On Monday, July 31, Mrs. Bobbie Ruth Webb of Magnolia donated a building that had been in her family for more than 100 years to Southern Arkansas University. Mrs. Webb is a proud two-time alum of the University: she is a 1949 graduate of Magnolia A&M and a 1964 graduate of Southern State College. Six members of her immediate family are graduates of SAU.
Mrs. Webb’s grandfather, Mr. K.S. Couch, opened a grocery store in the space located at 113 N. Jefferson (on the square) in the early 1900s. Her father later joined the business, creating KS Webb & Son. Mrs. Webb said she has fond memories of playing in the store, and was happy to donate the building to SAU as it will “strengthen the connection” between the University and the community.
She said she is proud of the changes she has seen at SAU over the years. “I’m thrilled that it has grown as much as it has,” she said. “SAU has always had a good name. It’s known and respected throughout the education field. Southern State College was highly rated. I think it is a good thing for SAU to now be on the Magnolia square.”
Dr. Trey Berry, president of SAU, said the building will house a University retail store and community education/event space. The new venture will provide opportunities for internships for many SAU students, Berry said. “It’s a tremendous day,” Berry said, accepting the deed for the building. “This donation brings together the two things Mrs. Webb loves – her family, and Southern Arkansas University.” Berry said he is hopeful the space will be in operation by early 2018.
In talking about her history with the building, Mrs. Webb said the mercantile owned by her father and grandfather “sold farm-raised goods. Mr. Couch had a complete grocery and feed store. We raised the beef and that’s what we sold. When I was little, my mother had a big box that she would put me in whenever she brought me to the store. All the men who came to trade with daddy would pick at me and sometimes slip me candy mother really didn’t want me to have. When I was old enough to go to school, I would walk across town from the far end of West Main Street to Central Elementary and then walk back home for lunch. I was always exhausted. Mother finally told Daddy she would work at the store if he would let her drive me to school. It was a deal.”
She recalled her mother, Cora Lee, working in the store alongside her father, nicknamed Tip. Her parents allowed customers to charge groceries, which, in the Depression Era, was “a leap of faith. For Daddy, your handshake was your word.”
Not only business and civic-minded, her father was a very good baseball player and a huge baseball fan. The current Magnolia Panther Baseball field sits on what was formerly known as Tip Couch Field. “The late Archie Monroe remembered Daddy playing short stop for the City League,” she said. “He never missed a Panthers home game. He loved it.”
Regarding her own education and career, Mrs. Webb was a very active student during her academic career in Magnolia Public Schools. She was involved in National Honor Society, cheerleading, Student Council, drama club, glee club, and was voted Best Figure three years running. “I went out for basketball so I wouldn’t have to take PE,” she laughed.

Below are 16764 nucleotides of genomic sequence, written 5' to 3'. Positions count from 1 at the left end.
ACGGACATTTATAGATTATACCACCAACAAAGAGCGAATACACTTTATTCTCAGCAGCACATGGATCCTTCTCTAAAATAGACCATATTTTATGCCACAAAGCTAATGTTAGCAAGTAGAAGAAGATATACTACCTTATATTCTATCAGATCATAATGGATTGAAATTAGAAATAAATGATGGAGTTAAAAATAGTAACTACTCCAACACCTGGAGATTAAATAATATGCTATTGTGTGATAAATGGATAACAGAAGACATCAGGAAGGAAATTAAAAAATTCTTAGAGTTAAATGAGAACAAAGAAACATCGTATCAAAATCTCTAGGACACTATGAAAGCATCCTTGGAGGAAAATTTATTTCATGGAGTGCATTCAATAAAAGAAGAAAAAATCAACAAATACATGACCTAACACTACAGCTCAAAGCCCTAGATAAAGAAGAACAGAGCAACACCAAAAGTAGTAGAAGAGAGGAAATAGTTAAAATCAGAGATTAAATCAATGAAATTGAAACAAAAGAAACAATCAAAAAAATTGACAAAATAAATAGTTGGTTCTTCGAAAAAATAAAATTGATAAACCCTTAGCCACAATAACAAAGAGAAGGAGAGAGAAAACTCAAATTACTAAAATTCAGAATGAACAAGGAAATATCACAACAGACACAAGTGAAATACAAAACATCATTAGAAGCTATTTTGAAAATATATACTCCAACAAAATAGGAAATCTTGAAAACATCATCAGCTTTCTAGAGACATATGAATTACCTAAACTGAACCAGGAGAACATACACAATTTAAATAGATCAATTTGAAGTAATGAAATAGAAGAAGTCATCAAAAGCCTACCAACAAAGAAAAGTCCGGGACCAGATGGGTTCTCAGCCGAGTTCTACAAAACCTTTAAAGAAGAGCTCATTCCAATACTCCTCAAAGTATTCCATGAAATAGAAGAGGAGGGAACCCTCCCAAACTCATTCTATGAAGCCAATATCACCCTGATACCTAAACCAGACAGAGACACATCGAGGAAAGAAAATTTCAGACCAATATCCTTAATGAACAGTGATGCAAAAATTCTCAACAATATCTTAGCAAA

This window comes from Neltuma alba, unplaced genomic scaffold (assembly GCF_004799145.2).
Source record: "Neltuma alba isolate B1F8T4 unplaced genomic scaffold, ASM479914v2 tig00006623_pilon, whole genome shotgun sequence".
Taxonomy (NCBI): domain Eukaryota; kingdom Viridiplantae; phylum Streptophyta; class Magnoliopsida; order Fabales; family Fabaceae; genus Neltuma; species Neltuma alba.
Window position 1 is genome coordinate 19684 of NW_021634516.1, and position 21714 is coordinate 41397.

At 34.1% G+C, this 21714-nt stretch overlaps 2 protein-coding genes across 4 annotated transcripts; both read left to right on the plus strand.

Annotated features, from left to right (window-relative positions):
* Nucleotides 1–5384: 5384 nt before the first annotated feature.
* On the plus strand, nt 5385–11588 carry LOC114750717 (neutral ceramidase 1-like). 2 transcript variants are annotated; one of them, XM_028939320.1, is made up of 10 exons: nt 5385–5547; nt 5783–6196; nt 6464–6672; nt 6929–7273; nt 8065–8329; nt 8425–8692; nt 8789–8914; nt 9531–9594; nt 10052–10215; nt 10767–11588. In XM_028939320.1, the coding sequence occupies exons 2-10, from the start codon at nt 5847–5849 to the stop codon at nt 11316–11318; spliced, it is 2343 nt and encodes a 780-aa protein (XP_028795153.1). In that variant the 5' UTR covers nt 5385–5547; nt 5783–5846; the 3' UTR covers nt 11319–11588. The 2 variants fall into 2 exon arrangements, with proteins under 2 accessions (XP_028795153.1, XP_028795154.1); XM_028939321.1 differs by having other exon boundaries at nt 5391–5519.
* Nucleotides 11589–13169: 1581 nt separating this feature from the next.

Mrs. Webb grew up wanting to be a teacher and after earning her teaching certificate she spent her career in the Magnolia School District. “My father was on the Board of Education and he had hired Mr. Cole, who was then the superintendent,” she said. “I went in for my interview, and he said, ‘Well, it looks like everything is alright.’ I started teaching second grade. I didn’t know enough to teach first grade when I got out of college.”
She said there was “more involved in teaching first grade than second – they came to you as a blank sheet of paper. They had to learn all the basics. I’ll never forget one little boy. He was crying on the front steps during recess. I asked him what was wrong. He said, ‘I just found out you have to be in the eighth grade to quit school!’ This was his first day.”
She said she loved teaching. “My principal always said, ‘you won’t make a lot of money, but you will always have a job.’” On her retirement in 1989, she was honored as a master teacher. “I taught a lot of student teachers,” she said. “On my last day, they each brought me a rose.”
Her husband, Billy, worked for the local post office for 30 years. Together they enjoyed a lifetime in Columbia County raising their three daughters-Anna Margaret Skinner, Becky Richards, and Beth Greening. Two out of the three plus a son-in-law graduated from Southern State. Beth’s son, Shaun, and his wife, Nicki Camp Greening graduated from SAU and share a special bond with the University: “They got married at SAU in the Greek Theatre,” Mrs. Webb said of Shaun and Nicki, “on the hottest day of the year!”
Mrs. Webb is proud that the building on the square, a part of her family for generations, is now part of SAU. “I think it’s marvelous,” she said of plans to open an SAU retail store in the building. “It will be wonderful to have those students run it.”
Though it has grown in enrollment, SAU “still has that hometown feeling,” she said. “I still exercise in the swimming pool on campus every day–the same one that was there when I was a student. It keeps me moving.”